Note: I’ve expanded the length of my Resources bar by dragging the divider bar underneath it down so you can see the whole path. You can resize all the windows this way.
26) Scroll the Resource window down a bit if you need to and expand the “basebarracks” folder. You should now see the same name with a file icon next to it.
27) Drag this into your scene where you want to place the building:
Note: Notice that there is a folder named “basebarracks” and inside it is a file named the same thing. This is the same for all assets. You must drag the file to the scene in order to place it. If you try to drag the folder or anything other than the file to the scene, you will get a “NO” icon to let you know you can’t place what you have selected.
28) Continue placing objects wherever you would like them. Feel free to try different buildings to see what they are. Note that there are some unused objects in some of the folders. If you bring something into the scene that has problems with textures and so on, just selected it and delete it.
This would also be a good time to try out the move and rotate tools. You can see the icons for these tools near the center of the top edge of the main window. Hold your cursor over the various icons to bring up a tooltip telling what each one is. Don’t try to use anything other than the Select, Move, and Rotate buttons for now. These require more explanation and will be covered in a future tutorial.
Another good tool to know about is the “Snap object(s)” tool located about half-way down the “ G eneral” bar on the right side of the screen. When you click on this button, any objects you have selected will be snapped to the ground.
After you’ve played around with placing a few objects, we need to set one more thing in order to make the level work.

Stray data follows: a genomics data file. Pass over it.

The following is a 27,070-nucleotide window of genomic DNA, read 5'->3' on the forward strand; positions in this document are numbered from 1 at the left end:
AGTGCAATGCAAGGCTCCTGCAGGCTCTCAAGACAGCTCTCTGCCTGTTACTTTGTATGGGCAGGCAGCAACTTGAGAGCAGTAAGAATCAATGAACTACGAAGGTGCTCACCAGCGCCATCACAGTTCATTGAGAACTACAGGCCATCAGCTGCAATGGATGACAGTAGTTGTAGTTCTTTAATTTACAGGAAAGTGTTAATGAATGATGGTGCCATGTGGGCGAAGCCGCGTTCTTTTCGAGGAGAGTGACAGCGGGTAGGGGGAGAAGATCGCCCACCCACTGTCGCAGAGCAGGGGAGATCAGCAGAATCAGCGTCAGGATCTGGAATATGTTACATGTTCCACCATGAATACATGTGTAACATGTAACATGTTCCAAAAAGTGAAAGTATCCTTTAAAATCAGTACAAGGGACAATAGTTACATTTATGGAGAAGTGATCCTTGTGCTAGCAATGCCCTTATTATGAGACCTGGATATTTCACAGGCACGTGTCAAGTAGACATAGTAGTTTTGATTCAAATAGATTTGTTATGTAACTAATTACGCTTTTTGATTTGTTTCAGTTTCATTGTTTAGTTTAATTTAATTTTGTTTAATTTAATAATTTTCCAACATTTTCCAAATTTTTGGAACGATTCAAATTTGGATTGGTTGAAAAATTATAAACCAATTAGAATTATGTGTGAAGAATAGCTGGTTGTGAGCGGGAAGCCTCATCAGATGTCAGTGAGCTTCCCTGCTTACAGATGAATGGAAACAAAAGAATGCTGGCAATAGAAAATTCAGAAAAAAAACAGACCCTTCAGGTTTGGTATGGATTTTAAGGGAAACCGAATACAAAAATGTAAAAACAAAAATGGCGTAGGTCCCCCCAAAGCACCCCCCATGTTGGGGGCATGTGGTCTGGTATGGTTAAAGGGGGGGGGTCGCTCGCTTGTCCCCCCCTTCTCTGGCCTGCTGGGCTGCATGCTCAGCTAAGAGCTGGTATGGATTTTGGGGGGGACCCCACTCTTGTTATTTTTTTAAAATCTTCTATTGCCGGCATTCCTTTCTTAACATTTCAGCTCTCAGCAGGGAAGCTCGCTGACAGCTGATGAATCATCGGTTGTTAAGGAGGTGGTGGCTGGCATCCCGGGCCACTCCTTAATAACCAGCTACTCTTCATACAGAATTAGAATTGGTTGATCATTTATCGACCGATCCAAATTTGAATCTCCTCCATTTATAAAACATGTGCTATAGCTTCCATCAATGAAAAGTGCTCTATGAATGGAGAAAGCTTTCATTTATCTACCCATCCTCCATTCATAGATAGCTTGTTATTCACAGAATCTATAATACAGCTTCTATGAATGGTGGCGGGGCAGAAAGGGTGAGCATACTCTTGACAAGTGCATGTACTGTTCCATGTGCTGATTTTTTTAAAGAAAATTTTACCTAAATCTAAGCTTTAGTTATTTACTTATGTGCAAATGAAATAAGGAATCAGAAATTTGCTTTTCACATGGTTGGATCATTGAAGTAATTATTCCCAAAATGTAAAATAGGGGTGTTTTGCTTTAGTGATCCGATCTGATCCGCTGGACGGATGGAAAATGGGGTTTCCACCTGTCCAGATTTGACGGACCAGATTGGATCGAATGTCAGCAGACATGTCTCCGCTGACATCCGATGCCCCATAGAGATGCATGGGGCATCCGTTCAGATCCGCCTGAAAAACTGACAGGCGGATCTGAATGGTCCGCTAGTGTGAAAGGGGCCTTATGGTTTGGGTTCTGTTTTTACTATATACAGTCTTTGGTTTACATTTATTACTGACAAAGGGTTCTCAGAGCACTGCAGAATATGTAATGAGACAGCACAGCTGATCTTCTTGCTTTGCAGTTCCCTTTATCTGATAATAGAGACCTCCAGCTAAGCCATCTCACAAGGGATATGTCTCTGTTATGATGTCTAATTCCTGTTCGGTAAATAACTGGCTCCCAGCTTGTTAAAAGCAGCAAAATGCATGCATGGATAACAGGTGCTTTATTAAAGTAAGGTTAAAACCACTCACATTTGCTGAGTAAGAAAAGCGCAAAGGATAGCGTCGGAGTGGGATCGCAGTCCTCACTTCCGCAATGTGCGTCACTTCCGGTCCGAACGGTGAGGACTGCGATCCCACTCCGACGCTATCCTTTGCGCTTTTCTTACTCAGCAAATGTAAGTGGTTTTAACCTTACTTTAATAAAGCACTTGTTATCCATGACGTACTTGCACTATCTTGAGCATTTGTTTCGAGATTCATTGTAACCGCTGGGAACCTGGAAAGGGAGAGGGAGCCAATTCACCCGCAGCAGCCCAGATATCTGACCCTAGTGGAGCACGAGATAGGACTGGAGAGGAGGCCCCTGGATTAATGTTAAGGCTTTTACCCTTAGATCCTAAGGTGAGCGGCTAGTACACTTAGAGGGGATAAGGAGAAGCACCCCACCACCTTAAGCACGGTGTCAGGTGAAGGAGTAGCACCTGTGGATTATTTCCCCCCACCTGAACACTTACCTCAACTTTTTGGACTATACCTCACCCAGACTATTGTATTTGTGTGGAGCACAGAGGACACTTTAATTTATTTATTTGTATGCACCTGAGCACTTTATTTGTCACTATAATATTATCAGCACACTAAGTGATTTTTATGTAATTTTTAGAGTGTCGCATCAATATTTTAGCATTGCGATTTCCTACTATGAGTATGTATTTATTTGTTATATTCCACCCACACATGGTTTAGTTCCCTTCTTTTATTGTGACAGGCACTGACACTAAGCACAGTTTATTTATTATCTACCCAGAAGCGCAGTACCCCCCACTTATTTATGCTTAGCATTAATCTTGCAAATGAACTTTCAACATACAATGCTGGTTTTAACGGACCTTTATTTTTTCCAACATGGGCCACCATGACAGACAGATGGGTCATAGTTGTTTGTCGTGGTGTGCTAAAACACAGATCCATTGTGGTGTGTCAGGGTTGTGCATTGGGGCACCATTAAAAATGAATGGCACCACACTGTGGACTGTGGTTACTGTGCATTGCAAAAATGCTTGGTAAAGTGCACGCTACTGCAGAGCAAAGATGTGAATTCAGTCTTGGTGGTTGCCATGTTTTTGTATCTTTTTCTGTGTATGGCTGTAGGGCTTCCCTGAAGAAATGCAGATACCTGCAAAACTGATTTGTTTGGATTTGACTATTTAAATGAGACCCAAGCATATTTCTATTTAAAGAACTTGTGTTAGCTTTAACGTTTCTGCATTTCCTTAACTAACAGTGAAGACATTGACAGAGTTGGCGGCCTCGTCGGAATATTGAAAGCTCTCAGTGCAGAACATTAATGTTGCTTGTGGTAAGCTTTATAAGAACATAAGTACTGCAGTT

29) In the bar labeled “ G eneral”, locate the button labeled “Level Settings” a little over half-way down and click it.
A window will pop up with two columns, one labeled “ Team 1” and one labeled “ Team 2”. This is where you define which army is which team. There may be a few entries when you first open the window. Ignore these.
30) In the very first drop-down box under “ Team 1” click on it and select “MEC”.
31) In the first drop-down box under “ Team 2”, select “US”.
32) Click “OK” to close the window.
When you do this, you should see all the slots automatically fill up. Later you can customize your teams, but for now leave everything at their defaults. Your window should now look like this:
33) Choose “File>Save All” from the menu bar to save your level. For more details on the windows that pop up, see the section titled “Saving Your Work” in “Tutorial 1 – Creating a Basic Terrain”.
Congratulations, You have now created your first playable map. Here’s how to play it:
34) Quit the editor.
35) Launch BF2.
36) In the main menu, click on “Multiplayer”, then “Create Local”.
37) Find “My_Level – 16” in the map list. (it will have listings for 16, 32, and 64 players. Just choose 16)
38) Add it to the “Chosen Maps” list.
39) Click “Start Server”.
You are now ready to continue with the next tutorial, “Battlefield 2 Modding Tutorial 3 - Custom Mod Set-Up”.